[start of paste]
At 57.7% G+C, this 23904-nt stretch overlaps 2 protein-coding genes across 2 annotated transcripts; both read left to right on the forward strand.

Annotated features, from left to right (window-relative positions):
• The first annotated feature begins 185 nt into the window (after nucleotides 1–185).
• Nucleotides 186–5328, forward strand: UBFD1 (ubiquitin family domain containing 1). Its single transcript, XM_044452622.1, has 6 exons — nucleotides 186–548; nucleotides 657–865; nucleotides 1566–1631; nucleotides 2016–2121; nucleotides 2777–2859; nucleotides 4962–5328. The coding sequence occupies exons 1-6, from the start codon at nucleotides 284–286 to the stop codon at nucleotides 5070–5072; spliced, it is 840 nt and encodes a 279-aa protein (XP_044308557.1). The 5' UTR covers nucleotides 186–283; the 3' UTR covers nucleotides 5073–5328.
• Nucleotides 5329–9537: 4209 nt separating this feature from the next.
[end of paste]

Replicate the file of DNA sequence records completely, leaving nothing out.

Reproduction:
At 57.7% G+C, this 23904-nt stretch overlaps 2 protein-coding genes across 2 annotated transcripts; both read left to right on the forward strand.

Annotated features, from left to right (window-relative positions):
• The first annotated feature begins 185 nt into the window (after nucleotides 1–185).
• Nucleotides 186–5328, forward strand: UBFD1 (ubiquitin family domain containing 1). Its single transcript, XM_044452622.1, has 6 exons — nucleotides 186–548; nucleotides 657–865; nucleotides 1566–1631; nucleotides 2016–2121; nucleotides 2777–2859; nucleotides 4962–5328. The coding sequence occupies exons 1-6, from the start codon at nucleotides 284–286 to the stop codon at nucleotides 5070–5072; spliced, it is 840 nt and encodes a 279-aa protein (XP_044308557.1). The 5' UTR covers nucleotides 186–283; the 3' UTR covers nucleotides 5073–5328.
• Nucleotides 5329–9537: 4209 nt separating this feature from the next.